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due

[doo, dyoo]
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adjective
  1. owed at present; having reached the date for payment: This bill is due.
  2. owing or owed, irrespective of whether the time of payment has arrived: This bill is due next month.
  3. owing or observed as a moral or natural right.
  4. rightful; proper; fitting: due care; in due time.
  5. adequate; sufficient: a due margin for delay.
  6. under engagement as to time; expected to be ready, be present, or arrive; scheduled: The plane is due at noon.
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noun
  1. something that is due, owed, or naturally belongs to someone.
  2. Usually dues. a regular fee or charge payable at specific intervals, especially to a group or organization: membership dues.
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adverb
  1. directly or exactly: a due east course.
  2. Obsolete. duly.
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Idioms
  1. due to,
    1. attributable to; ascribable to: The delay was due to heavy traffic.
    2. because of; owing to: All planes are grounded due to fog.
  2. give someone his/her due,
    1. to give what justice demands; treat fairly: Even though he had once cheated me, I tried to give him his due.
    2. to credit a disliked or dishonorable person for something that is likable, honorable, or the like.
  3. pay one's dues, to earn respect, a position, or a right by hard work, sacrifice, or experience: She's a famous musician now, but she paid her dues with years of practice and performing in small towns.
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Origin of due

1275–1325; Middle English < Anglo-French; Middle French deu, past participle of devoir < Latin dēbēre to owe; see debt
Related formsdue·ness, noun
Can be confuseddew do due

Usage note

11. Due to as a prepositional phrase meaning “because of, owing to” has been in use since the 14th century: Due to the sudden rainstorm, the picnic was moved indoors. Some object to this use on the grounds that due is historically an adjective and thus should be used only predicatively in constructions like The delay was due to electrical failure. Despite such objections, due to occurs commonly as a compound preposition and is standard in all varieties of speech and writing.

Pronunciation note

See new.
Dictionary.com Unabridged Based on the Random House Unabridged Dictionary, © Random House, Inc. 2018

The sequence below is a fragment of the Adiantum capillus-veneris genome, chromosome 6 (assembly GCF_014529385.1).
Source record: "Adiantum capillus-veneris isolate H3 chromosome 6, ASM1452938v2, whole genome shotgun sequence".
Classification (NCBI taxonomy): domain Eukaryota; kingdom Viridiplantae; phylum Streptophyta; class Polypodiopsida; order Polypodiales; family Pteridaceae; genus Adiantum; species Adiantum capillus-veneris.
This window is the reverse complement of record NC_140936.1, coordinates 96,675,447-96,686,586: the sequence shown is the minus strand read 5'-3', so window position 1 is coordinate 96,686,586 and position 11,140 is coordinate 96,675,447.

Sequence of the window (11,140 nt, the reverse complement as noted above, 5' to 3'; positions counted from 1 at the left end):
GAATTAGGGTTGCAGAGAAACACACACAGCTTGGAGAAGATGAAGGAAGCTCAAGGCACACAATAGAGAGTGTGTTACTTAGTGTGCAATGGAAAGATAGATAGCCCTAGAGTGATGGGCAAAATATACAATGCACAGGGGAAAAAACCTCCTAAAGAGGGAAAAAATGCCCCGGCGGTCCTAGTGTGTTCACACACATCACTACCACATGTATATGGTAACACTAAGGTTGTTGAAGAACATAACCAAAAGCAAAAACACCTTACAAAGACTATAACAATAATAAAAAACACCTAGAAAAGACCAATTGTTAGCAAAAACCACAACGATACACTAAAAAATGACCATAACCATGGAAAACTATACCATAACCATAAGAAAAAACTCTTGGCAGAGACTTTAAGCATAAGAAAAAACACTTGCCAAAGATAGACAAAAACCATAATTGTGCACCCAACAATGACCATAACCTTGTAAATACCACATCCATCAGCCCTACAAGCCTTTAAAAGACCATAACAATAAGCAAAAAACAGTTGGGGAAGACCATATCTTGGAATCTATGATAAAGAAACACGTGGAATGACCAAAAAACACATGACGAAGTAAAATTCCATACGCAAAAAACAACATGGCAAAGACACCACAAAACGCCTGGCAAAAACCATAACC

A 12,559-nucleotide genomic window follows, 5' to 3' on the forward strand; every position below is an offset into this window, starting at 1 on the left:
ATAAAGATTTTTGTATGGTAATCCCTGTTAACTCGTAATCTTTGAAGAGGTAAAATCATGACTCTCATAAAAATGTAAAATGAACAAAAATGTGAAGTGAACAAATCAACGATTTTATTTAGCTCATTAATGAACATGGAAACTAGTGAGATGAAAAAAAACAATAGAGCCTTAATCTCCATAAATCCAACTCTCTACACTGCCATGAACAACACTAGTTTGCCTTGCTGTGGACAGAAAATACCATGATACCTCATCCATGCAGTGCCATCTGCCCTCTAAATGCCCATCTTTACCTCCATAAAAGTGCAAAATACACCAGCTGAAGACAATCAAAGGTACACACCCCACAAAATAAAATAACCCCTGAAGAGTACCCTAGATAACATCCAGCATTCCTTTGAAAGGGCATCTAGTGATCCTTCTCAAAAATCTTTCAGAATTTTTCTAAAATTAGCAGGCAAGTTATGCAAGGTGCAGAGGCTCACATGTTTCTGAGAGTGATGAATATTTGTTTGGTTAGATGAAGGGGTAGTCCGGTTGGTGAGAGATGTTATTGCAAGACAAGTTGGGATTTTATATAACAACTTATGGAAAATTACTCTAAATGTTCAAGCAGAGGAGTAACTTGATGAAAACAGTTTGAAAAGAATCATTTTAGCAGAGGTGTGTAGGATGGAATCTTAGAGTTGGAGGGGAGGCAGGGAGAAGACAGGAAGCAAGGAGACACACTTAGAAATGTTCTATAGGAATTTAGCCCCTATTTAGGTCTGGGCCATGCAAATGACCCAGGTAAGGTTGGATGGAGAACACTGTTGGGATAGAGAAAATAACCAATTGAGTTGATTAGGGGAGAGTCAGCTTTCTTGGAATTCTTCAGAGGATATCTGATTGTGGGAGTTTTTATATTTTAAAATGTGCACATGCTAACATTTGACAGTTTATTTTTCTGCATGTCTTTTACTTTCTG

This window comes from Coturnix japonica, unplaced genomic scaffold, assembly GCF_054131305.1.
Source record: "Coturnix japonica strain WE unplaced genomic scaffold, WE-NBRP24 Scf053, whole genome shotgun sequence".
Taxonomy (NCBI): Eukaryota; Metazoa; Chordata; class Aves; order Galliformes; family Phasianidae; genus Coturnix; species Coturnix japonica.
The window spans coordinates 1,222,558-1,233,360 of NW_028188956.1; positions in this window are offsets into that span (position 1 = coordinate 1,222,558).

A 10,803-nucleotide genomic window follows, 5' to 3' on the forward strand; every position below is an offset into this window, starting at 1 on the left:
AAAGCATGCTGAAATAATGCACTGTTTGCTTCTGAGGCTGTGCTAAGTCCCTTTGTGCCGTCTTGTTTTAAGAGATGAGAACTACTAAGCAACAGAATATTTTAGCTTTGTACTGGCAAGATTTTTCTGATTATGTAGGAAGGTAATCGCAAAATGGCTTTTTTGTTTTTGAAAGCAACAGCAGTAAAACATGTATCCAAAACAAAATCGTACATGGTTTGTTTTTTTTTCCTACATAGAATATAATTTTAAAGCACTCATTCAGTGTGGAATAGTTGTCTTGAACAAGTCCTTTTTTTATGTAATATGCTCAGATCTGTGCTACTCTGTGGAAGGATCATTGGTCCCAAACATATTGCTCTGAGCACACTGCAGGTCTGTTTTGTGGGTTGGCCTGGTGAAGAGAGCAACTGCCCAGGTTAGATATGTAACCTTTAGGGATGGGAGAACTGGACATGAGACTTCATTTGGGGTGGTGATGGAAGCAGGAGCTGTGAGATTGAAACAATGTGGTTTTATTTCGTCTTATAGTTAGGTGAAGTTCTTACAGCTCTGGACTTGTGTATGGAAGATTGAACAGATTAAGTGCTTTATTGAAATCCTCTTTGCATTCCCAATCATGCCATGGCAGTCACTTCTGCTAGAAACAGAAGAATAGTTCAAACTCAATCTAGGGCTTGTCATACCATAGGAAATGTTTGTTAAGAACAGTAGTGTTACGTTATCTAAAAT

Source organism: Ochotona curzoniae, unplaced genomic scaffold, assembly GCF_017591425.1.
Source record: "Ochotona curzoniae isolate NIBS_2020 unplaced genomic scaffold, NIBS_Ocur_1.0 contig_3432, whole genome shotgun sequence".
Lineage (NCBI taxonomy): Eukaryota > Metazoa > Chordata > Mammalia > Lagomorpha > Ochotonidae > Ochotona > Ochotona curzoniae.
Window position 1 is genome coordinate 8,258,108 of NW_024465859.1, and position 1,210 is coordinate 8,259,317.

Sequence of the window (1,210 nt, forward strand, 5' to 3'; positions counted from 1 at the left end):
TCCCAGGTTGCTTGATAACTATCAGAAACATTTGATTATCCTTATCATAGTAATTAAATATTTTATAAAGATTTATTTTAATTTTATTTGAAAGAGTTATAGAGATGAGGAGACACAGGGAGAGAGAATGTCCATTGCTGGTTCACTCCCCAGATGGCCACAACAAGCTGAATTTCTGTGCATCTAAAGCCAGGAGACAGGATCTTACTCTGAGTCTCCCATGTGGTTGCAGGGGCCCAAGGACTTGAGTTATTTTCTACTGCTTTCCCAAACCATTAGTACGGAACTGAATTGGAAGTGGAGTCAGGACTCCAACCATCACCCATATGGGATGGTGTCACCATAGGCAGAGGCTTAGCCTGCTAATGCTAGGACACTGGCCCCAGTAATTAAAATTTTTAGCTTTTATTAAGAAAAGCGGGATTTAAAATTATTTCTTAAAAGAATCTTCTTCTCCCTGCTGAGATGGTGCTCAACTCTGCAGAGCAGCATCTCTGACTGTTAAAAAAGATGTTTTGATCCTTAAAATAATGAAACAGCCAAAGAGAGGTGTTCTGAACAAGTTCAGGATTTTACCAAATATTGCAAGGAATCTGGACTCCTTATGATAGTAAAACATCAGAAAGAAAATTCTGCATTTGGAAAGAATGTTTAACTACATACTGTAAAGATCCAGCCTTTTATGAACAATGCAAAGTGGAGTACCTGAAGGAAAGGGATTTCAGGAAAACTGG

Examples from the Web for dues

Contemporary Examples

Historical Examples

  • Dues would be merely nominal, a dollar a year or some such matter.

    The Depot Master

    Joseph C. Lincoln

  • His law existed only for himself; his government had no object but to collect his dues.

    The Scapegoat

    Hall Caine

  • They'll pay our dues, and what they get back will be their own!

    The Wild Geese

    Stanley John Weyman

  • What is it to you if O'Sullivan Og takes our dues for us—and a trifle over?

    The Wild Geese

    Stanley John Weyman

  • I'm made aware that the goods are held under lien for dues, and I can do nothing.

    The Wild Geese

    Stanley John Weyman


British Dictionary definitions for dues

dues

pl n
  1. (sometimes singular) charges, as for membership of a club or organization; feestrade-union dues
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due

adjective
  1. (postpositive) immediately payable
  2. (postpositive) owed as a debt, irrespective of any date for payment
  3. requisite; fitting; proper
  4. (prenominal) adequate or sufficient; enough
  5. (postpositive) expected or appointed to be present or arrivethe train is now due
  6. due to attributable to or caused by
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noun
  1. something that is owed, required, or due
  2. give a person his due to give or allow a person what is deserved or right
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adverb
  1. directly or exactly; straighta course due west
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See also dues

Word Origin

C13: from Old French deu, from devoir to owe, from Latin debēre; see debt, debit

usage

The use of due to as a compound preposition (the performance has been cancelled due to bad weather) was formerly considered incorrect, but is now acceptable
Collins English Dictionary - Complete & Unabridged 2012 Digital Edition © William Collins Sons & Co. Ltd. 1979, 1986 © HarperCollins Publishers 1998, 2000, 2003, 2005, 2006, 2007, 2009, 2012

Word Origin and History for dues

n.

"fee for membership," 1660s, from plural of due (n.). To pay (one's) dues in the figurative sense is from 1943. "Giue them their due though they were diuels" [1589].

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due

adj.

early 14c., "customary, regular;" mid-14c., "owing, payable," from Old French deu, past participle of devoir "to owe," from Latin debere "to owe" (see debt).

In reference to points of the compass (e.g. due east) it is attested from c.1600, originally nautical, from notion of "fitting, rightful." As an adverb from 1590s; as a noun from early 15c. Prepositional phrase due to (much maligned by grammarians) is from 1897.

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Online Etymology Dictionary, © 2010 Douglas Harper

Idioms and Phrases with dues

due

In addition to the idiom beginning with due

also see:

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The American Heritage® Idioms Dictionary Copyright © 2002, 2001, 1995 by Houghton Mifflin Harcourt Publishing Company. Published by Houghton Mifflin Harcourt Publishing Company.